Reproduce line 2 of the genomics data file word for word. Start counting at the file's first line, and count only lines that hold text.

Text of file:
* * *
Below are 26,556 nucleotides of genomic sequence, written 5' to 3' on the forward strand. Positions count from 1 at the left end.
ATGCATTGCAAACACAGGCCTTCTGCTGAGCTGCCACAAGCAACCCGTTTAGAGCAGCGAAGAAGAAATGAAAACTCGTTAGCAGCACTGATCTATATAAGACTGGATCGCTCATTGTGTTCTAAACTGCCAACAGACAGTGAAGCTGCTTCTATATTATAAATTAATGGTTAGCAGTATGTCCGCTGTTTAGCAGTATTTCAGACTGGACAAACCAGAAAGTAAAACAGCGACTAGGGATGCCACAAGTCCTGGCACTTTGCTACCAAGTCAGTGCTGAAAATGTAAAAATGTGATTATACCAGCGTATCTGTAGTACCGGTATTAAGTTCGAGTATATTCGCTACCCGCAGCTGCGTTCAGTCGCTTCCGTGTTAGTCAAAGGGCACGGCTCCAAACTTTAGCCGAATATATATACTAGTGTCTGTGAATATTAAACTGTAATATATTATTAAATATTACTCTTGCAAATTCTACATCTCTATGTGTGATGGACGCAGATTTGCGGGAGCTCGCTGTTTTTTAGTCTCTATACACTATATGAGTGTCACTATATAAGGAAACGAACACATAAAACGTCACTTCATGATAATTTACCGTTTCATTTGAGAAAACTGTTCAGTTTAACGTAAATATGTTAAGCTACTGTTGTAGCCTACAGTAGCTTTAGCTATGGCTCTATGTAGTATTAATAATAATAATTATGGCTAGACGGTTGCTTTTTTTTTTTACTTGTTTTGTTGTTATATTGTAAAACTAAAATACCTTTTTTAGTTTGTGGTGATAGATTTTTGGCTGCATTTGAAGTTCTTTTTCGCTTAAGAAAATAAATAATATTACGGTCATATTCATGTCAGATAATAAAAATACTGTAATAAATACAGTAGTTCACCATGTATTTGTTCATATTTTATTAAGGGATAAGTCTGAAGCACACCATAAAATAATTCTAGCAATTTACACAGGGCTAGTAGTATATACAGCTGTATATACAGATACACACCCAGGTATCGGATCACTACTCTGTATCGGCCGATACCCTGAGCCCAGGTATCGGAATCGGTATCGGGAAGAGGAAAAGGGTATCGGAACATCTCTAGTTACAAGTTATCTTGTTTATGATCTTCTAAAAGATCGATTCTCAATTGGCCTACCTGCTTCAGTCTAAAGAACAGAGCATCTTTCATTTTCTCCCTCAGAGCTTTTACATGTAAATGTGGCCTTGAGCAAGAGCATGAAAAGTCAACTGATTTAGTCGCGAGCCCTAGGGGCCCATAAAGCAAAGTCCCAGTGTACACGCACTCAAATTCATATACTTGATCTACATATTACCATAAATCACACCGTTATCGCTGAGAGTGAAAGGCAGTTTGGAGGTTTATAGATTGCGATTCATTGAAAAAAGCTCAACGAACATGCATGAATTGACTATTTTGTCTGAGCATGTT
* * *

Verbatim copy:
ATGCATTGCAAACACAGGCCTTCTGCTGAGCTGCCACAAGCAACCCGTTTAGAGCAGCGAAGAAGAAATGAAAACTCGTTAGCAGCACTGATCTATATAAGACTGGATCGCTCATTGTGTTCTAAACTGCCAACAGACAGTGAAGCTGCTTCTATATTATAAATTAATGGTTAGCAGTATGTCCGCTGTTTAGCAGTATTTCAGACTGGACAAACCAGAAAGTAAAACAGCGACTAGGGATGCCACAAGTCCTGGCACTTTGCTACCAAGTCAGTGCTGAAAATGTAAAAATGTGATTATACCAGCGTATCTGTAGTACCGGTATTAAGTTCGAGTATATTCGCTACCCGCAGCTGCGTTCAGTCGCTTCCGTGTTAGTCAAAGGGCACGGCTCCAAACTTTAGCCGAATATATATACTAGTGTCTGTGAATATTAAACTGTAATATATTATTAAATATTACTCTTGCAAATTCTACATCTCTATGTGTGATGGACGCAGATTTGCGGGAGCTCGCTGTTTTTTAGTCTCTATACACTATATGAGTGTCACTATATAAGGAAACGAACACATAAAACGTCACTTCATGATAATTTACCGTTTCATTTGAGAAAACTGTTCAGTTTAACGTAAATATGTTAAGCTACTGTTGTAGCCTACAGTAGCTTTAGCTATGGCTCTATGTAGTATTAATAATAATAATTATGGCTAGACGGTTGCTTTTTTTTTTTACTTGTTTTGTTGTTATATTGTAAAACTAAAATACCTTTTTTAGTTTGTGGTGATAGATTTTTGGCTGCATTTGAAGTTCTTTTTCGCTTAAGAAAATAAATAATATTACGGTCATATTCATGTCAGATAATAAAAATACTGTAATAAATACAGTAGTTCACCATGTATTTGTTCATATTTTATTAAGGGATAAGTCTGAAGCACACCATAAAATAATTCTAGCAATTTACACAGGGCTAGTAGTATATACAGCTGTATATACAGATACACACCCAGGTATCGGATCACTACTCTGTATCGGCCGATACCCTGAGCCCAGGTATCGGAATCGGTATCGGGAAGAGGAAAAGGGTATCGGAACATCTCTAGTTACAAGTTATCTTGTTTATGATCTTCTAAAAGATCGATTCTCAATTGGCCTACCTGCTTCAGTCTAAAGAACAGAGCATCTTTCATTTTCTCCCTCAGAGCTTTTACATGTAAATGTGGCCTTGAGCAAGAGCATGAAAAGTCAACTGATTTAGTCGCGAGCCCTAGGGGCCCATAAAGCAAAGTCCCAGTGTACACGCACTCAAATTCATATACTTGATCTACATATTACCATAAATCACACCGTTATCGCTGAGAGTGAAAGGCAGTTTGGAGGTTTATAGATTGCGATTCATTGAAAAAAGCTCAACGAACATGCATGAATTGACTATTTTGTCTGAGCATGTT